DAMBULLA, Sri Lanka (CMC): Shimron Hetmyer fell agonisingly short of a hundred as he led a solid West Indies A reply on the second day of the final four-day ‘Test’ against Sri Lanka A here yesterday. The Caribbean side closed the day on 183 for four at the Rangiri Dambulla International Stadium, with Hetmyer top-scoring with an aggressive 94 and captain Shamarh Brooks unbeaten on 43. Sri Lanka A had earlier converted their overnight 272 for seven into 318 all out, as left-arm seamer Delorn Johnson helped polish off the tail to finish with four for 65. Off-spinner Rahkeem Cornwall claimed three for 93, while leg-spinner Damion Jacobs picked up two for 64. Roshen Silva added just nine to his overnight 40, while number 10 Kasun Madushanka slammed five fours in an eight-ball 20. West Indies A were quickly in trouble, however, when openers Rajendra Chandrika (11) and left-hander Kieran Powell (8) departed cheaply to leave the visitors stumbling on 35 for two. THIRD WICKET STAND Hetmyer and Brooks then came together to rescue the innings in an enterprising 104-run, third wicket stand. The left-handed Hetmyer was dominant throughout in a better than run-a-ball innings, carving out 17 boundaries off just 93 deliveries. Brooks, a right-hander, has faced 79 deliveries and struck five fours. When Hetmyer fell, the in-form Vishaul Singh joined Brooks to add a further 34 for the fourth wicket, before perishing 15 minutes before the close for 15, lbw to seamer Lahiru Gamage. The three-game series is tied 1-1 after the hosts won the opener in Colombo by seven wickets and West Indies A pulled of a massive 333-run victory in the second contest in Pallekele.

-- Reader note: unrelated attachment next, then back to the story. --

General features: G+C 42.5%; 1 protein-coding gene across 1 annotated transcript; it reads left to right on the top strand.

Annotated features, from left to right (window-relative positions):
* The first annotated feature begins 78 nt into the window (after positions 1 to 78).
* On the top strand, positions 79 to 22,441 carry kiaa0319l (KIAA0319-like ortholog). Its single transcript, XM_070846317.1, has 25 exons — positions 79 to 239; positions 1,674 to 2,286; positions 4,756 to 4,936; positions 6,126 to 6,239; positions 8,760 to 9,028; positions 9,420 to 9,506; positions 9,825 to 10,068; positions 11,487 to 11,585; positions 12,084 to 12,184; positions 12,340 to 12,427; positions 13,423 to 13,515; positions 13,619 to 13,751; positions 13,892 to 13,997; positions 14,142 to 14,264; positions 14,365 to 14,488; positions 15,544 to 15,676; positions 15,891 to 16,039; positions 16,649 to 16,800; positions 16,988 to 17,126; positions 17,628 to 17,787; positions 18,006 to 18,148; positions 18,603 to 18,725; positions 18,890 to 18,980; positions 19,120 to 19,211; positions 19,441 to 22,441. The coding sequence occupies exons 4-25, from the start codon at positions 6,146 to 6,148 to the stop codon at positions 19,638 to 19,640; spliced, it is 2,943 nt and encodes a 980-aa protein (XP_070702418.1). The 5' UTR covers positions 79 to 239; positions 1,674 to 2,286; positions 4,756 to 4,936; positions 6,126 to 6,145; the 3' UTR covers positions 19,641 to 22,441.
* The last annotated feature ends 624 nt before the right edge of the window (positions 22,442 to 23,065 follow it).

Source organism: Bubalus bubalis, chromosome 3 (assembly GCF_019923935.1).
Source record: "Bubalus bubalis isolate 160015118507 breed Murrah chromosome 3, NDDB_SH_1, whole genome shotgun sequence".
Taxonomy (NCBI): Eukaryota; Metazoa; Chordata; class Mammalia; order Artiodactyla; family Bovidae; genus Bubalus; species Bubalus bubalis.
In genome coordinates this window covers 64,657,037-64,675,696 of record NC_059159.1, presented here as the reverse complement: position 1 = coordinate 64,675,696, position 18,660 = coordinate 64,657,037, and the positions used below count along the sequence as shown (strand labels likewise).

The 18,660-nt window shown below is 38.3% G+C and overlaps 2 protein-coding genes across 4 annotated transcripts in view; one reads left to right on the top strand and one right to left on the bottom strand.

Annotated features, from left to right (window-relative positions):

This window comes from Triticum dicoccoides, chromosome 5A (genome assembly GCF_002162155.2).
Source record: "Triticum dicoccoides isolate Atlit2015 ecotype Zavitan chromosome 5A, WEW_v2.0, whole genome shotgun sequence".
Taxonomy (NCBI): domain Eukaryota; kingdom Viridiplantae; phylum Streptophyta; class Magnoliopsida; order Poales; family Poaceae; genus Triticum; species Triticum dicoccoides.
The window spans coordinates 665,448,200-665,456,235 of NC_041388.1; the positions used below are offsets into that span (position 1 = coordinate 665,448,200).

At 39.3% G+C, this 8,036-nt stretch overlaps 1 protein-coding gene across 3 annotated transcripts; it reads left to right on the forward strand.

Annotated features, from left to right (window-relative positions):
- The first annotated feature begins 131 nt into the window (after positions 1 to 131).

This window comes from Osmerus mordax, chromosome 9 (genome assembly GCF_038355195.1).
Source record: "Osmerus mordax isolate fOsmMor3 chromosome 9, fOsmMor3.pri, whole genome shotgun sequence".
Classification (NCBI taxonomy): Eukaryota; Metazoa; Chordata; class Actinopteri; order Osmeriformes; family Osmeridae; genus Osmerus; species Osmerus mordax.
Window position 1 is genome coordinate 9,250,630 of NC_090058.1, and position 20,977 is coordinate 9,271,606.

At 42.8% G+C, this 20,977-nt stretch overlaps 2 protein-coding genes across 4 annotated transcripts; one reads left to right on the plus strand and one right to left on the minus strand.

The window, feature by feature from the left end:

On Vieques Island off the coast of Puerto Rico, two ancient South American tribes coexisted for more than 1000 years, from 5 to 1170 C.E. The Saladoids were known for their white and red painted pottery, as well as their openness to learning from other cultures. The Huecoids, in contrast, were mysterious craftsmen who skillfully carved semiprecious stones and kept to themselves. For the past 20 years, archaeologists have debated whether the two tribes belonged to the same culture or distinct cultures with origins in present-day Venezuela and Bolivia, respectively. So researchers resorted to coprolites—fossilized feces excavated from the tribes’ settlements. The ancient dung, shown in the above picture, contains gut microbes that provide clues to the two populations’ diets. After extracting and analyzing DNA at the core of the coprolites, which haven’t been contaminated by microbes in the soil, the researchers found that although both tribes consumed seafood, only the Saladoid samples contained freshwater fish parasites, suggesting that the tribe consumed raw fish regularly. The Huecoids, on the other hand, showed a preference for maize and fungi. The tribes’ distinct diets suggest that they indeed belonged to different cultures, the researchers report this month in PLOS ONE.